Indianapolis, IN

I spent a recent Friday evening at a high school football game. As I sat and watched the game with my sister, it was impossible not to notice that the home team, which opposed my alma mater, possessed a student section dressed in red, white, and blue. In addition to wearing those colors, students waved American flags. The whole thing struck me as odd because those were not the team’s colors, and it wasn’t any patriotic holiday of which I was aware.

We concluded that the dress code must have been a response to San Francisco 49ers quarterback Colin Kaepernick and his recent decision (followed by other NFL players, women’s soccer player Megan Rapinoe, and even a high school football team in Seattle) to kneel during the national anthem. The movement has, unsurprisingly, sparked rebukes from near and far-off sources such as U.S. Soccer, the men’s U.S. hockey coach, former St. Louis Cardinals’ manager Tony LaRussa, actor James Woods, and even Supreme Court Justice Ruth Ginsberg. I guess it isn’t that big of a surprise, then, that a high school student body in Northern Indianapolis might also choose to get involved, but the move begged several questions for me. Most notably: why are so many of us threatened by an NFL backup quarterback who chooses to kneel during the playing of the Star-Spangled Banner?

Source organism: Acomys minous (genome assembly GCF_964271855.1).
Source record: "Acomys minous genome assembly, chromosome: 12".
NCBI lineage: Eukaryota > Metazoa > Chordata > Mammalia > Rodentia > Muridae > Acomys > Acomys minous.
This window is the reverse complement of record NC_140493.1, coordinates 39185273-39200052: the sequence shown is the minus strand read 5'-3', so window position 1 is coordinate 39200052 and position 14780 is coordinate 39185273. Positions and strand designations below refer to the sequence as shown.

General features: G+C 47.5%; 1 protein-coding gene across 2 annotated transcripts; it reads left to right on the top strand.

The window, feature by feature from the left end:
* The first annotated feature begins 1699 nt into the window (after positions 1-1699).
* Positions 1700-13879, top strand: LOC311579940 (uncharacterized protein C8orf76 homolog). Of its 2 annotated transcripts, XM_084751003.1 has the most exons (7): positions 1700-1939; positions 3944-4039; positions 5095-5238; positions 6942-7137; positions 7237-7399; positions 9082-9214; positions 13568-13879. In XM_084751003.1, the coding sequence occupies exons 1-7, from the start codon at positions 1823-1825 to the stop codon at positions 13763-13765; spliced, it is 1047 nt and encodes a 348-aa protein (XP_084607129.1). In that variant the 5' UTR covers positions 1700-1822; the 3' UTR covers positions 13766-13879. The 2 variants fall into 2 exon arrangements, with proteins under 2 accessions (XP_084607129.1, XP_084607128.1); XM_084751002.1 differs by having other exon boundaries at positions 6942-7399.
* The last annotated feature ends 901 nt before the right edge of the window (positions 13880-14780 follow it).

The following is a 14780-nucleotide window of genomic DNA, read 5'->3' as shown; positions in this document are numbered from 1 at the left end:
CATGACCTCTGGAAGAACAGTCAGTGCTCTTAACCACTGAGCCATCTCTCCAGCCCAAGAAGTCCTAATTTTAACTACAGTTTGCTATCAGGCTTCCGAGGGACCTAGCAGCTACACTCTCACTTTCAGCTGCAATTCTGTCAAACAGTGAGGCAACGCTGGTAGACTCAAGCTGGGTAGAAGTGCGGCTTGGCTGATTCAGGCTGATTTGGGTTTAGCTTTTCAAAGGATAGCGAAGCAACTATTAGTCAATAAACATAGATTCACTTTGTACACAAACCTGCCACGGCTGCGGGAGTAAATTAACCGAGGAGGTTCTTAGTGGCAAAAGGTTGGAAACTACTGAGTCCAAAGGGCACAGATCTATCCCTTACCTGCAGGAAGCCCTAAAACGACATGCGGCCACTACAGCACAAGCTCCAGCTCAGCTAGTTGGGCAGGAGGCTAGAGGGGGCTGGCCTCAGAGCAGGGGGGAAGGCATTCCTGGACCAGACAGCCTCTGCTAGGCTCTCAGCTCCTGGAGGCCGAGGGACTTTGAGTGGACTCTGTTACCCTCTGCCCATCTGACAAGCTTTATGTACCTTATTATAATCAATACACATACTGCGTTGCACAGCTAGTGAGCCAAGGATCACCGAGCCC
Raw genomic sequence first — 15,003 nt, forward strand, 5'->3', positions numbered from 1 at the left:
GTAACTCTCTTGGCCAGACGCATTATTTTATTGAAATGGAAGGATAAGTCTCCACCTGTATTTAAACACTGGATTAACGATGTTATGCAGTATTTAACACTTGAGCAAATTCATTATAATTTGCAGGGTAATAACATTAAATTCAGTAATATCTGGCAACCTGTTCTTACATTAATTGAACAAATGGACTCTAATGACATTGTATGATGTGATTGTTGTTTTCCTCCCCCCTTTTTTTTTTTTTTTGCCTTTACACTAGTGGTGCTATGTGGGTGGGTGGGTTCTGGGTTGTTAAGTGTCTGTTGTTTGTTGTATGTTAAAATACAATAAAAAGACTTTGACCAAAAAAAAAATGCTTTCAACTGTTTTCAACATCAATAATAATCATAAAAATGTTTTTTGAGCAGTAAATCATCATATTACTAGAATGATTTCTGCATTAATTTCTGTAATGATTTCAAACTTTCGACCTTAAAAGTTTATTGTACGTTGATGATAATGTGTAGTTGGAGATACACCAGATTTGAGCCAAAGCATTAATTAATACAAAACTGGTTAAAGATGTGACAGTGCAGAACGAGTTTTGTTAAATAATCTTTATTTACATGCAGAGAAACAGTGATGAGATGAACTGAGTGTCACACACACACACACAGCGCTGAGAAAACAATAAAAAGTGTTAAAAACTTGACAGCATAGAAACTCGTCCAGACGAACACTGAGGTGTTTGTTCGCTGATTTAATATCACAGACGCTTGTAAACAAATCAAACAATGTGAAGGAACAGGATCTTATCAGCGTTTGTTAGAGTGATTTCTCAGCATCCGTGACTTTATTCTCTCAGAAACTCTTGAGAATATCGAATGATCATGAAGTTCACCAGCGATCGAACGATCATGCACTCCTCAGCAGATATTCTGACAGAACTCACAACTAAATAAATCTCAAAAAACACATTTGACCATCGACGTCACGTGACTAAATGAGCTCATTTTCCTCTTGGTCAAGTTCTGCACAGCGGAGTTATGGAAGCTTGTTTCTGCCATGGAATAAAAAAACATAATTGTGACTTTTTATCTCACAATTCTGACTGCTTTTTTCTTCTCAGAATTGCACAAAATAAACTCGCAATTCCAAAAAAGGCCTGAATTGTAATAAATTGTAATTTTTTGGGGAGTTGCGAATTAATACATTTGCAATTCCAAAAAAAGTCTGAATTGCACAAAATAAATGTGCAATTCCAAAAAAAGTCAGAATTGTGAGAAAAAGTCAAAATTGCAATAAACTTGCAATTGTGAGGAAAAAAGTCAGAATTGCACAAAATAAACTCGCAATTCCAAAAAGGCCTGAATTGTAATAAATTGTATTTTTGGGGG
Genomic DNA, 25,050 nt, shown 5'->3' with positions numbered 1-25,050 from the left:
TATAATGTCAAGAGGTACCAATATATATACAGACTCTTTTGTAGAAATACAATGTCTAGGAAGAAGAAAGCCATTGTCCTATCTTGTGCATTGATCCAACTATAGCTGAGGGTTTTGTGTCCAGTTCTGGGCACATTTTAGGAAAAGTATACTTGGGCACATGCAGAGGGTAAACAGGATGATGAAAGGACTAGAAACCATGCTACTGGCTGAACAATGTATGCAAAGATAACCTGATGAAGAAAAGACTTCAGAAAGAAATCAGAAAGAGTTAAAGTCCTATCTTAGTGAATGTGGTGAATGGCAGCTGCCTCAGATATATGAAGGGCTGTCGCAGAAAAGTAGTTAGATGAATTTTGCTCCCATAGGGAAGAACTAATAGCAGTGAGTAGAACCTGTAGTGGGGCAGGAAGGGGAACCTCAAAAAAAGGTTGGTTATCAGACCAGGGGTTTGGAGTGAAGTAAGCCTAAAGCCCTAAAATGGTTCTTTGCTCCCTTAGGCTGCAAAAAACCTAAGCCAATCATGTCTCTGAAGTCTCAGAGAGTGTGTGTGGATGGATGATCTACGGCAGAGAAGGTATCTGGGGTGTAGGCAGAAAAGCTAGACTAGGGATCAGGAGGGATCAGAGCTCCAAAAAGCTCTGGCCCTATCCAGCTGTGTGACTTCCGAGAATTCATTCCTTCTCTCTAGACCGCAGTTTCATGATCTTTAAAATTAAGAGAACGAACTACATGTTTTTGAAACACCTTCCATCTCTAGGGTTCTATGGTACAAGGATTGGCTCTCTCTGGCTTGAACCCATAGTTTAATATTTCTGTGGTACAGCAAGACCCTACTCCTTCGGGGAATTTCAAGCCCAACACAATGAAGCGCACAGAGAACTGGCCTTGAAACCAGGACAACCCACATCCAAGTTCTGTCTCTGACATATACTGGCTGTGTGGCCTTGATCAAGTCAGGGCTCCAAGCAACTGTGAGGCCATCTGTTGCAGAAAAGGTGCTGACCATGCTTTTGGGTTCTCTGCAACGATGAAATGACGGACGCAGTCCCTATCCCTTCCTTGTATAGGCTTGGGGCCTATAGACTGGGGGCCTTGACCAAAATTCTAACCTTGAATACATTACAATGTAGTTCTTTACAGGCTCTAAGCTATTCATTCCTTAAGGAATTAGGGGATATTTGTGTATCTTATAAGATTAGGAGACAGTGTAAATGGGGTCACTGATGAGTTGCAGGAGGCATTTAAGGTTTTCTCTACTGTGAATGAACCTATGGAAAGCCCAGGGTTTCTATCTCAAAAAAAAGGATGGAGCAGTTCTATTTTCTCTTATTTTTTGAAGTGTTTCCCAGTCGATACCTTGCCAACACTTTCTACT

Why does it offend us so intensely?